The conventional wisdom at Quonnie that has rung true pretty often for me in the last decade is to fish the outside on the outgoing, and the inside on the incoming. The exchange of water here is real big and bait in the warmer and protected salt pond gets flushed on the outgoing into Block Island Sound where passing game fish can smell it for a long way off. In a yak off the mouth of the breachway you can run into some interesting fishing on the outgoing. It’s even possible to ride the very early outgoing out the breachway to fish the outside and then ride the early incoming back to fish the inside. You really have to be sure of what you’re doing though if you are going to try that stunt because the rips and standing waves are intense when the tide is going full bore. The swell outside needs to be pretty calm as well. It’s basically a lost cause to try to buck the current in the breachway in a non-motorized craft. Also, there are other ways to get at the mouth from the outside without running out it.
For fly fishers, the incoming is really the thing though. For one, it’s generally calmer and less windy on the inside. Then there’s the whole pond dynamic. It’s pot luck, but if there happens to be a good school of baitfish or other forage near the mouth when the tide gets ripping it can get sucked right into the pond where predators will set up on structure to feed. The best situation, and one I try to plan visits to Quonnie around, is when the incoming is happening during the dead of night. The bass are much more likely to feed in the open and near the surface in the dark. Let’s face it, it’s a lot harder to fish deep effectively with fly gear than it is with a tube and worm or a deep diving plug (or bunker chunks and lead!). This and other related handicaps I happily accept as an idiot who only uses flies. One way to deal with it is to fish in the dark, something Daignault asserts we all ought to be doing anyways if not in a boat and fishing near the bottom – even then maybe. Another benefit of the dead of night is that the captains and the fair-weather hardware boys, and even the wading fly guys pretty much abandon the place once real night sets in. One of the best things about the pond is that there’s a huge flat to the west of the breachway mouth and the main channel. Take a look at an aerial photo from Terraserver or Google Earth and you’ll see what I mean. Parts of the flat are exposed on lower tides and much of it stays shallow enough to wade on most tides. A good part of whatever bait is in the flow gets pushed up onto the flat and the game fish will be there waiting. Even on floods that aren’t carrying much forage, the fish will be there on the prowl for a while after the tide gets started. Yak across from the put in and you can pick them off blind casting from shallower water towards the channel. If there’s bait in the flow, all the better. It’s like casting streamers in a river – very cool. Just make sure you anchor holds when you get out to wade!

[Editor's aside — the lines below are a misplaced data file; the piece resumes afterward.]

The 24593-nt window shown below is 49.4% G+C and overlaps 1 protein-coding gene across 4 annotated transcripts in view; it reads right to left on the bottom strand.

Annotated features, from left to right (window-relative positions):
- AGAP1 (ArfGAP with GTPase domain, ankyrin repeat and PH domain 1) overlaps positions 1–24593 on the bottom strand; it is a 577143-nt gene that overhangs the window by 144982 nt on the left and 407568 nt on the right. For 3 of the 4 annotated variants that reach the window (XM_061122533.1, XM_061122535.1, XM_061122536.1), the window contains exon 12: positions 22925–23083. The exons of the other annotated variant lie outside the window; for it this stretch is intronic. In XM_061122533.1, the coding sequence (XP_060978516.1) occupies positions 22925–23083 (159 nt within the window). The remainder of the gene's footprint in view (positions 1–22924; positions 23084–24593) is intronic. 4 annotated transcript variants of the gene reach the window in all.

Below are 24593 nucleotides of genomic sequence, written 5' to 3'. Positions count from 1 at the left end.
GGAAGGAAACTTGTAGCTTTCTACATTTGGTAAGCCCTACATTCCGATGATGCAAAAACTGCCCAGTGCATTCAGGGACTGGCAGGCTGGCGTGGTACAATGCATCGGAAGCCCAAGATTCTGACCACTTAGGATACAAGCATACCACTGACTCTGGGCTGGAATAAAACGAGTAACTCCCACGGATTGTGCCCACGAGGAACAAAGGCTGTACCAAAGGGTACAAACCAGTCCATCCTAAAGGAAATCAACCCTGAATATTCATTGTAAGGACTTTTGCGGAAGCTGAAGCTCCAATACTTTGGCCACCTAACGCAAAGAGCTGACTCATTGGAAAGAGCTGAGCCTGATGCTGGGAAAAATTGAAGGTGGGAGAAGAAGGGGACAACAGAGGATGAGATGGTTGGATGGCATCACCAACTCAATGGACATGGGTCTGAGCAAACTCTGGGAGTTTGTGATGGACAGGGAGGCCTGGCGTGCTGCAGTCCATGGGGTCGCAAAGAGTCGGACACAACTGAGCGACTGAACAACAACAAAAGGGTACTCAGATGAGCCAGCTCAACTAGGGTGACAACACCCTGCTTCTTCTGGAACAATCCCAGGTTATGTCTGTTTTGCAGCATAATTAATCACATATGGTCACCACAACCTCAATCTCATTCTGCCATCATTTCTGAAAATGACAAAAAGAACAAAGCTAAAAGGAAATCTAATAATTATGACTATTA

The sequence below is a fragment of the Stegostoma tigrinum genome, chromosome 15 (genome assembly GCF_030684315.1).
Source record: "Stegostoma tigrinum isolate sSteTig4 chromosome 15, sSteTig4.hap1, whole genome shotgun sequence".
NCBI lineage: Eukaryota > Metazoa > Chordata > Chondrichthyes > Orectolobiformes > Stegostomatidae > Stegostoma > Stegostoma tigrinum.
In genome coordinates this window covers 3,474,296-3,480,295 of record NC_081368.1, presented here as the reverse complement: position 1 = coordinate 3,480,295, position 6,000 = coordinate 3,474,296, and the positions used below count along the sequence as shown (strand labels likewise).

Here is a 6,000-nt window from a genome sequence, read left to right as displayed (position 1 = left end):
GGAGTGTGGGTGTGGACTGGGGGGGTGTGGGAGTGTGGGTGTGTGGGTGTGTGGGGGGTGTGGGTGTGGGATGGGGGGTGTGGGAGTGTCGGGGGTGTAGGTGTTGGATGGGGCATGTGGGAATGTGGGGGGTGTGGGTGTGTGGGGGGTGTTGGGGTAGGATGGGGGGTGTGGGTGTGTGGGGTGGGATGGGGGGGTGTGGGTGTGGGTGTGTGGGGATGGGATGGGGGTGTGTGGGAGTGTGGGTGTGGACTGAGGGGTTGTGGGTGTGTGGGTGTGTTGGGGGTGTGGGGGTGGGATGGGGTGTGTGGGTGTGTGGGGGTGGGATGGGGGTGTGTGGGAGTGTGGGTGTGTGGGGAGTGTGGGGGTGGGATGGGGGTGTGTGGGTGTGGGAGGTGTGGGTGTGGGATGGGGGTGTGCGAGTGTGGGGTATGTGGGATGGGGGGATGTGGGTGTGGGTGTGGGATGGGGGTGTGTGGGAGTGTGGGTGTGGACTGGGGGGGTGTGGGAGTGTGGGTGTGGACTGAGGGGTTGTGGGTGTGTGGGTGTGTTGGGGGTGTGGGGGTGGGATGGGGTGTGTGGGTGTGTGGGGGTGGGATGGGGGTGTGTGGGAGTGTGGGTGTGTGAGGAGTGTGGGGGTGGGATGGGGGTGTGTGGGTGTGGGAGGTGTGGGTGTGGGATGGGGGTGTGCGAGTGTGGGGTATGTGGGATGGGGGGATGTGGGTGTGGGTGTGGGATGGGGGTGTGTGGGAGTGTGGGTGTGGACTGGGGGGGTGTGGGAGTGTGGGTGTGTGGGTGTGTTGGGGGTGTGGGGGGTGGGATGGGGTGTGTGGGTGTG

Conditions change constantly here and you can encounter everything and anything from the most common skunking to incredible frenzies, size twelve isopods in great clouds with hickory shad after them in huge shoals and the cows lurking in the channel ambushing them (time for that 10” streamer), to schoolies and keepers after silversides all over the flats (better have a fly they want – but if you do…) and almost any other situation you can imagine. I once talked with a much better fly fisher than me whose pleasure it had been to tease 40lb bass away from herding bait just off the east flat (lots of other possibilities there, but that’s another story) with a cast of a dozen small dropper flies he would strip out of the bait schools.
Even the outgoing can be interesting on the inside. The flow out is easy compared to the incoming. With so much flat area it can be pretty easy to find an edge with the bass set up lazily in the current taking a morsel every minute or so. Locate them, figure out what they are eating and get a good cast and drift to one and you can be into your backing pretty quick.
In the fall the blues and albies sometimes come in – the blues much more often. You can have great sport chasing pods of blues around the comfortable confines of the pond in easy daylight conditions without much competition during the week. A canoe is still great for that – a high seat to cast from and a dry butt! And the blues sometime don’t seem to care what the tide is doing if there is bait.